Sheriff Won’t Charge The Teens Who Talked About Lynching A Student

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The group chat called “Operation Will To Kill” included comments like “espionage was always part of the plan, lynching him was just the end game.”

 

Students at Liberty High School in Bealeton, Virginia, posted alleged death threats against at least one high school student — yet the sheriff thinks the comments were not meant “to threaten.”

The school’s administrator’s contacted the Fauquier County Sheriff’s Office about the threats made on the Discord gaming app, according to WUSA-TV.

The six students in the group chat called “Operation Will To Kill” shared screenshots of the conversation, which included comments like “can we just kill him already,” “espionage was always part of the plan, lynching him was just the end game” and “edgy idea — we wear masks and then right before he dies we take them off.”

The students also warned a classmate he had only one month to live and shared a photo of a military-style rifle during the conversation.

“He has a month to live and everytime (sic) he does something that pisses us off we take off a day,” one teen said.

Making such threats against a person is considered a felony, according to Virginia law, and can result in up to five years in prison.

The comments were all made off-campus. All six students were 16 or 17 years old and it is not yet clear what race the students or the people they threatened are. However, more than 80 percent of Fauquier County residents are white and fewer than 10 percent are black.

A concerned parent shared the screenshot of the discussion after which an investigation went underway.

However, earlier this week, the Fauquier County Sheriff’s Office announced none of the teens would be charged.

“The purpose was not to threaten or intimidate this student but rather to inform this student what the others were saying behind his back,” the sheriff’s office said.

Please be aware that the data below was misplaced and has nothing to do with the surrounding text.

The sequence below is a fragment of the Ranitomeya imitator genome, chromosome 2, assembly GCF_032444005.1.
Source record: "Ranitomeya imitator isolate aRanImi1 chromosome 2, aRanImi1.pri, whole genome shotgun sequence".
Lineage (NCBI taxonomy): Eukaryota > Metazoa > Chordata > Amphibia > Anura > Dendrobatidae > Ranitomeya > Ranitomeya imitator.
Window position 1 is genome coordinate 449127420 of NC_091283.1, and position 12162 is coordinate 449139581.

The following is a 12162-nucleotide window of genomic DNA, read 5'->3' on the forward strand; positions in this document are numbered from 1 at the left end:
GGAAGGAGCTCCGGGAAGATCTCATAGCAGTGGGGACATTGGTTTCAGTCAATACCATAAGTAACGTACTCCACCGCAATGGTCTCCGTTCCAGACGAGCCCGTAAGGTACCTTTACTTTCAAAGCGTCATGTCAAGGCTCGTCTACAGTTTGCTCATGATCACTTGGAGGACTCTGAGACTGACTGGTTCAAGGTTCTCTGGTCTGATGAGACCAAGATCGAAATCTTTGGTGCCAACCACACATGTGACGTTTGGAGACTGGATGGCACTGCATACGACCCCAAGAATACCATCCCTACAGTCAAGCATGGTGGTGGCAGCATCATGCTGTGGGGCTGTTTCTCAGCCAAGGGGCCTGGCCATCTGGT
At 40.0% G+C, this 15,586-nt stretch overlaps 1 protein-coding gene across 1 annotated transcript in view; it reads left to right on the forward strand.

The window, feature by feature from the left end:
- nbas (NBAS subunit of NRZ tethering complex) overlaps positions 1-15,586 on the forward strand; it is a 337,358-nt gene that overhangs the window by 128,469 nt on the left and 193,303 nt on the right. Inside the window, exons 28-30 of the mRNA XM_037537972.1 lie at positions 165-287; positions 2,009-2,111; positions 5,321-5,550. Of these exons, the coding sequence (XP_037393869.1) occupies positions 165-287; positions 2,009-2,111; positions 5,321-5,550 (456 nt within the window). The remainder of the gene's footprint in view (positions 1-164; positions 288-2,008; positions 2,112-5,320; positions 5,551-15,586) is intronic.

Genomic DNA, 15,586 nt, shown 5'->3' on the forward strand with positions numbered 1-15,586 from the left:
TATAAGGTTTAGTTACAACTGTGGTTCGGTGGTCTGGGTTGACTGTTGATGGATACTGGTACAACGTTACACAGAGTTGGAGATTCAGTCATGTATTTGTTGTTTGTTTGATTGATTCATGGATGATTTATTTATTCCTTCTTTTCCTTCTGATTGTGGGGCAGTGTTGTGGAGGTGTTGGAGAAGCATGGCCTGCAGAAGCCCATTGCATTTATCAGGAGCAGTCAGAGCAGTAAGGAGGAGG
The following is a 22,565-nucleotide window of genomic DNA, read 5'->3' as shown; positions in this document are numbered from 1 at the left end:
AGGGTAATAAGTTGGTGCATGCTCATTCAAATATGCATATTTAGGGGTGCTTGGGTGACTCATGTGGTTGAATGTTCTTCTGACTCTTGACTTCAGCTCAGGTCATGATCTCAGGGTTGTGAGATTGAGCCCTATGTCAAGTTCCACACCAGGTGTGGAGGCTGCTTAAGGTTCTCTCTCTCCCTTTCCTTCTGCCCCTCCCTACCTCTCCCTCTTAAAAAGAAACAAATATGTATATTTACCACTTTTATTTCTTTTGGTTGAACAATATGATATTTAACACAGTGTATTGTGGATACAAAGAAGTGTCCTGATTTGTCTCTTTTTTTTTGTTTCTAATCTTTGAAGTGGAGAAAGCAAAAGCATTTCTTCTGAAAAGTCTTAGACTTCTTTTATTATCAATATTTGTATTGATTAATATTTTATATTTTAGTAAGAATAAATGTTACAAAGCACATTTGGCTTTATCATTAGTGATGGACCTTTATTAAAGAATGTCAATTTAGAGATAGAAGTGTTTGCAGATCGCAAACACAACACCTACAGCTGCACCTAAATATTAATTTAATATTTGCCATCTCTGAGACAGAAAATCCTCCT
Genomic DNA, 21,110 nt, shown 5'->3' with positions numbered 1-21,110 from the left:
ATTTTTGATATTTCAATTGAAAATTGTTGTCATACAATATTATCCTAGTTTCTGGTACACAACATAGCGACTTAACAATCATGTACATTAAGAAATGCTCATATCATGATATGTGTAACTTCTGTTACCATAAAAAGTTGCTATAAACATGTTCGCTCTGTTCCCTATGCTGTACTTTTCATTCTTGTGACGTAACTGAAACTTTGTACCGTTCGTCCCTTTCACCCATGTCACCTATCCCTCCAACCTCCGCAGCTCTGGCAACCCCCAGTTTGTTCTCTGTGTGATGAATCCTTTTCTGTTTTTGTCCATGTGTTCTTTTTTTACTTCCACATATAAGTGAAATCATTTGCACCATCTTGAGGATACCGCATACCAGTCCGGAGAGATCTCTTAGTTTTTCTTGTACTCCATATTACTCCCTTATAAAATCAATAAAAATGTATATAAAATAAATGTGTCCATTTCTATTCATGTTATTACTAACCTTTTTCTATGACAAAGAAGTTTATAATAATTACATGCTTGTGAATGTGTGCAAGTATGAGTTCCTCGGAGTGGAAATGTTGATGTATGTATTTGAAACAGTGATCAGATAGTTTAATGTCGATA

But how can he really know what was on the mind of the students when they were having this conversation?

“The law criminalizing threats of death or bodily injury does not require that threats of this nature be communicated directly to the intended recipient,” authorities said. “However, the law does require proof that the accused intended to make and communicate the threat and that the threat was made and communicated.”

The office also suggested the discussion was protected under free speech rights.

“Although there are comments in the chat about killing, these comments were not directed to the other student and were not posted in a public forum where the student would have likely seen them,” authorities said. “There is no evidence the participants in this conversation intended to communicate a threat directly or indirectly to the student, and the student was not invited into the chat. There is no evidence to suggest the participants contemplated the statements being passed on to the other student. The comments are disturbing and highly inappropriate; however, they do not constitute a criminal violation of the law.”

The chat participants also accused a classmate of planning to “shoot up the school” and maintaining a “shooter list” but he sheriff did not find any evidence of that plan.

Bridget Crane, who works in the school cafeteria, said she learned of the incident when she picked up her daughters.

“To me, even to joke about something like that is not normal; it’s scary,” she said.

Officers said they have taken measures to make sure the school is safe. They also said they cannot name the students because student privacy laws “prohibit the school division from giving specific details about individual students.”

Banner/Thumbnail credits: Pixabay, MabelAmber

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